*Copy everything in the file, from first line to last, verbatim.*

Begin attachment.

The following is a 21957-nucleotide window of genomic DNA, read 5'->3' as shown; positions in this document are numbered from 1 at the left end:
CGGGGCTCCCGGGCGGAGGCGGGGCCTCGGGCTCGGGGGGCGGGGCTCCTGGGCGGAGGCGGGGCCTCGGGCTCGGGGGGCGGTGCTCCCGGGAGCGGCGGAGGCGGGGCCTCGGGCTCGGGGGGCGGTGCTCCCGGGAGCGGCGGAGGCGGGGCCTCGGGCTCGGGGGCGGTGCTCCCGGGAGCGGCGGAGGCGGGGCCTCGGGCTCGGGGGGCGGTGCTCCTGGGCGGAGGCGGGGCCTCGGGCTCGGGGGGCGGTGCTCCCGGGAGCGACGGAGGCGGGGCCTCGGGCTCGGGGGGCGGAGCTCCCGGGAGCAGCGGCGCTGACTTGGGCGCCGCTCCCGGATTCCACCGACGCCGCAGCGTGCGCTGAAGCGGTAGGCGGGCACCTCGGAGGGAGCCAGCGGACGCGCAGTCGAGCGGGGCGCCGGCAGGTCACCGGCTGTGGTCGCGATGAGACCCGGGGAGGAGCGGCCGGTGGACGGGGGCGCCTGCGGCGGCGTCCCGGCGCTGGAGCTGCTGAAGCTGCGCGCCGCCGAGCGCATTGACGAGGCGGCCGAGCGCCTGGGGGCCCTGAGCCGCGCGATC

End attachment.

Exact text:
The following is a 21957-nucleotide window of genomic DNA, read 5'->3' as shown; positions in this document are numbered from 1 at the left end:
CGGGGCTCCCGGGCGGAGGCGGGGCCTCGGGCTCGGGGGGCGGGGCTCCTGGGCGGAGGCGGGGCCTCGGGCTCGGGGGGCGGTGCTCCCGGGAGCGGCGGAGGCGGGGCCTCGGGCTCGGGGGGCGGTGCTCCCGGGAGCGGCGGAGGCGGGGCCTCGGGCTCGGGGGCGGTGCTCCCGGGAGCGGCGGAGGCGGGGCCTCGGGCTCGGGGGGCGGTGCTCCTGGGCGGAGGCGGGGCCTCGGGCTCGGGGGGCGGTGCTCCCGGGAGCGACGGAGGCGGGGCCTCGGGCTCGGGGGGCGGAGCTCCCGGGAGCAGCGGCGCTGACTTGGGCGCCGCTCCCGGATTCCACCGACGCCGCAGCGTGCGCTGAAGCGGTAGGCGGGCACCTCGGAGGGAGCCAGCGGACGCGCAGTCGAGCGGGGCGCCGGCAGGTCACCGGCTGTGGTCGCGATGAGACCCGGGGAGGAGCGGCCGGTGGACGGGGGCGCCTGCGGCGGCGTCCCGGCGCTGGAGCTGCTGAAGCTGCGCGCCGCCGAGCGCATTGACGAGGCGGCCGAGCGCCTGGGGGCCCTGAGCCGCGCGATC